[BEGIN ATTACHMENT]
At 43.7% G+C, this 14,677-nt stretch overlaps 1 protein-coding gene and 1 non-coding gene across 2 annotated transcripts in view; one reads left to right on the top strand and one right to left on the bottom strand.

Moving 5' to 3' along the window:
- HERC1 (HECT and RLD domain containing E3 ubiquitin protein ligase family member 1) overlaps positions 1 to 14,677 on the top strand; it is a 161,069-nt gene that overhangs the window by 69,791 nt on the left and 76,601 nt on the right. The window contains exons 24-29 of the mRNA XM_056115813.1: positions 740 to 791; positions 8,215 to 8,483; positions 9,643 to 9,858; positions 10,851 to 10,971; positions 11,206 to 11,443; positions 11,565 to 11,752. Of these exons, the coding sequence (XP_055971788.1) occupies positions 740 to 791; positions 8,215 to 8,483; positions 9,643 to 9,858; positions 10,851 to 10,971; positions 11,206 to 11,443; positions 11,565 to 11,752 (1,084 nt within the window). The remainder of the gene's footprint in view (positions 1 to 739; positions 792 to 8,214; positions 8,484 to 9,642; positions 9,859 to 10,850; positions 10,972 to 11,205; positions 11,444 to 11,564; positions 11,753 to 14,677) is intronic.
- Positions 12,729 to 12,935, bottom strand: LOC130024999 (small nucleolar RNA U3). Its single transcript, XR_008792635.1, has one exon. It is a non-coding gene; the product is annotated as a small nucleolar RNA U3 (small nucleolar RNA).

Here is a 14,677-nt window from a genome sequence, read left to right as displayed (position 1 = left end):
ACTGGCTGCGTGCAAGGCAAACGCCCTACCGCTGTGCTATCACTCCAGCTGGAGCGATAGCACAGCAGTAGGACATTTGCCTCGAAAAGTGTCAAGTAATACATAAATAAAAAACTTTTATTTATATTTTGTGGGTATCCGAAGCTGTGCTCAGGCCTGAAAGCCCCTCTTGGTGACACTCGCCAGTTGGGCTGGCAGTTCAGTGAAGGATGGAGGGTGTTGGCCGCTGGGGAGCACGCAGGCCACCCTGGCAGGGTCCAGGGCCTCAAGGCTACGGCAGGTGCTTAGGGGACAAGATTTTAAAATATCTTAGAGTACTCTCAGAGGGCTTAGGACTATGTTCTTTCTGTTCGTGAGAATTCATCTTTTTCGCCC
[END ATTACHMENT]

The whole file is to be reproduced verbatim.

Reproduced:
At 43.7% G+C, this 14,677-nt stretch overlaps 1 protein-coding gene and 1 non-coding gene across 2 annotated transcripts in view; one reads left to right on the top strand and one right to left on the bottom strand.

Moving 5' to 3' along the window:
- HERC1 (HECT and RLD domain containing E3 ubiquitin protein ligase family member 1) overlaps positions 1 to 14,677 on the top strand; it is a 161,069-nt gene that overhangs the window by 69,791 nt on the left and 76,601 nt on the right. The window contains exons 24-29 of the mRNA XM_056115813.1: positions 740 to 791; positions 8,215 to 8,483; positions 9,643 to 9,858; positions 10,851 to 10,971; positions 11,206 to 11,443; positions 11,565 to 11,752. Of these exons, the coding sequence (XP_055971788.1) occupies positions 740 to 791; positions 8,215 to 8,483; positions 9,643 to 9,858; positions 10,851 to 10,971; positions 11,206 to 11,443; positions 11,565 to 11,752 (1,084 nt within the window). The remainder of the gene's footprint in view (positions 1 to 739; positions 792 to 8,214; positions 8,484 to 9,642; positions 9,859 to 10,850; positions 10,972 to 11,205; positions 11,444 to 11,564; positions 11,753 to 14,677) is intronic.
- Positions 12,729 to 12,935, bottom strand: LOC130024999 (small nucleolar RNA U3). Its single transcript, XR_008792635.1, has one exon. It is a non-coding gene; the product is annotated as a small nucleolar RNA U3 (small nucleolar RNA).

Here is a 14,677-nt window from a genome sequence, read left to right as displayed (position 1 = left end):
ACTGGCTGCGTGCAAGGCAAACGCCCTACCGCTGTGCTATCACTCCAGCTGGAGCGATAGCACAGCAGTAGGACATTTGCCTCGAAAAGTGTCAAGTAATACATAAATAAAAAACTTTTATTTATATTTTGTGGGTATCCGAAGCTGTGCTCAGGCCTGAAAGCCCCTCTTGGTGACACTCGCCAGTTGGGCTGGCAGTTCAGTGAAGGATGGAGGGTGTTGGCCGCTGGGGAGCACGCAGGCCACCCTGGCAGGGTCCAGGGCCTCAAGGCTACGGCAGGTGCTTAGGGGACAAGATTTTAAAATATCTTAGAGTACTCTCAGAGGGCTTAGGACTATGTTCTTTCTGTTCGTGAGAATTCATCTTTTTCGCCC